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  12. Bob Arbogast

    Bob Arbogast Tele-Afflicted Silver Supporter

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    Not crazy at all. That's just what I'm talking about.

    Some years back I played a Princeton Reverb clone at a blues jam a number of times. It was louder and more obnoxious than my Vibrolux Reverb at the same location, I think because I was looking for a fullness that the amp wasn't able to deliver.
     
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  13. Richie Cunningham

    Richie Cunningham Tele-Afflicted

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    Playing my 100W Marshall tube half-stack, I was always conscious of potentially annoying my neighbors.

    Playing my 5W Crate VC508 tube combo? Crank it! I remember I had that one all the way up a few times. That was a very different amp, dimed.
     
  14. schmee

    schmee Doctor of Teleocity Ad Free Member

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    Well, a Vibrolux is not a bigger amp. It's nearly identical to the Deluxe Rev other than the type of Power Tube. I would say the 6V6 is a fuller sounding tube, the 6L6 being a bit more sharp edged tone. Although at high volume that may not be true.
     
  15. Bob Arbogast

    Bob Arbogast Tele-Afflicted Silver Supporter

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    Yes, a Vibrolux and a Deluxe are nearly identical in size. You have to look closely, or measure, to verify that the Vibrolux is a bit bigger physically. But side-by-side my Vibrolux certainly sounds bigger than my 2x10 Deluxe--even played through the Deluxe's speakers.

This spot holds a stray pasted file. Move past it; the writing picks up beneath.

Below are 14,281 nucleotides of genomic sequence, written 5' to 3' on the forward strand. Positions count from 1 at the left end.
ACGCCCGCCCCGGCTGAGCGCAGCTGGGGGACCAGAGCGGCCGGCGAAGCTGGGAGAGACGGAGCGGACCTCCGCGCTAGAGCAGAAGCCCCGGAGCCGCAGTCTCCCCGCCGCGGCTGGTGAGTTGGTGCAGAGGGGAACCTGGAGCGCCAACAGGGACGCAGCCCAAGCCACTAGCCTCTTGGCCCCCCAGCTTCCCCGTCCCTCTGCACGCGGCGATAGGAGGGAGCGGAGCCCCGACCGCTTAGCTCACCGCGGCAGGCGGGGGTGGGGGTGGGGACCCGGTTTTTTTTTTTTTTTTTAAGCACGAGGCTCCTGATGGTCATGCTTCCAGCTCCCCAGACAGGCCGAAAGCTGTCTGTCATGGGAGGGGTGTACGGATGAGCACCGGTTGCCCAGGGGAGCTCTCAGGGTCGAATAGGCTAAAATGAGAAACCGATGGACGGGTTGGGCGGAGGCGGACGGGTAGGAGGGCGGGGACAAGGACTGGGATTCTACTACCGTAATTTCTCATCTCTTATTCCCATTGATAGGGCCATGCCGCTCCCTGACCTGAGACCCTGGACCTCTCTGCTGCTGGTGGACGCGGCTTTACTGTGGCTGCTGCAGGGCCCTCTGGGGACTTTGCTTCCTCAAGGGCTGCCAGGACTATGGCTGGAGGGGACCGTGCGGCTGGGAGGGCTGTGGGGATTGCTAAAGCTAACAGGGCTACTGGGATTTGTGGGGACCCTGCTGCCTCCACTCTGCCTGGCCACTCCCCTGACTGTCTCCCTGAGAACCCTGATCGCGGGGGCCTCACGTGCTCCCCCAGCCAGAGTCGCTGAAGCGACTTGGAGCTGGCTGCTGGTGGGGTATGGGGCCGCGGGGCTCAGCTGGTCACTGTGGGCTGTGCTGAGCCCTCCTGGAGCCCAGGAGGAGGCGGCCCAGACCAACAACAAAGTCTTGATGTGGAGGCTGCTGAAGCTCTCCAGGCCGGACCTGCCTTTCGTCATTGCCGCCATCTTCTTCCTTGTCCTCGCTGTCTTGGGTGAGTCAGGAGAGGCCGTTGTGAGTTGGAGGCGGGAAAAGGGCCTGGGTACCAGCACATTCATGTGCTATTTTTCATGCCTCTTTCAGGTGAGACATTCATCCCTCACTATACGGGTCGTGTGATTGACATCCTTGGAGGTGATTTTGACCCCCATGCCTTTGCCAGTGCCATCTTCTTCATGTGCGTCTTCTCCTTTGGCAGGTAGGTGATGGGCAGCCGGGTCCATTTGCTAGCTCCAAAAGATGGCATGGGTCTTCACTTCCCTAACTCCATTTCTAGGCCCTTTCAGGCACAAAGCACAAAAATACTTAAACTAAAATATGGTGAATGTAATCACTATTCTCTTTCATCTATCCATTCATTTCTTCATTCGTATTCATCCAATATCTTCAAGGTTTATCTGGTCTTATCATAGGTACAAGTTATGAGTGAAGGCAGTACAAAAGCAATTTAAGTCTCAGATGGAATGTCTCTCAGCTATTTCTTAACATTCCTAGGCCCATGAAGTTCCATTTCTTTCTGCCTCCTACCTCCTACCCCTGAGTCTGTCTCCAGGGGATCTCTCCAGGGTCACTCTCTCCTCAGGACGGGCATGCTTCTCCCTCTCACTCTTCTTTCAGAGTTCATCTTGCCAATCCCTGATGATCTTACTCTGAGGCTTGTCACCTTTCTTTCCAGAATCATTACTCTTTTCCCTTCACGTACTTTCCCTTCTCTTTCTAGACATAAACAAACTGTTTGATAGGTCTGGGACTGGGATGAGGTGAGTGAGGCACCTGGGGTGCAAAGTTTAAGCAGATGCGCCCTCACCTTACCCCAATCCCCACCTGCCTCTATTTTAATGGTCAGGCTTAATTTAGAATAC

Yes, the schematics of the two amps are nearly identical. But the Vibrolux's transformers are bigger, allowing the amp to run 6L6s and to "thump" in a way the Deluxe cannot. (Or course, a Twin--with its massive transformers and four 6L6s, but nearly identical circuit--could "thump" a Vibrolux to pieces! :))
     
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  16. Ringo

    Ringo Poster Extraordinaire

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    IIRC the Deluxe Reverb and Vibrolux Reverb are the same dimensions except the VR is 1" wider.
    At one time I owned both, I didn't really find the VR to be much louder, it did sound different, mostly I think due to 2-10s vs 1-12 speakers.
     
  17. Bob Arbogast

    Bob Arbogast Tele-Afflicted Silver Supporter

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    VR is 1/2" wider, 1" taller than DR.
    Speaker efficiency from one amp to the next will figure significantly in their relative volume.
     
  18. Ringo

    Ringo Poster Extraordinaire

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    I knew they were close in size, and for sure speakers can make a big tonal and volume difference. I think you have tried most every 10" speaker around in your Vibrolux Reverbs at one time or another!
     
  19. Renown

    Renown TDPRI Member

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    I'm no player but I've noticed a smaller amp micked to to a bigger amp sounds better
    I've always wanted a pig nose but my 3 watt sounds better miched sounds better thru the 450watt than than the 15 watter
     
  20. Bob Arbogast

    Bob Arbogast Tele-Afflicted Silver Supporter

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    Just about! I still have to try Wally’s favorite 1028k.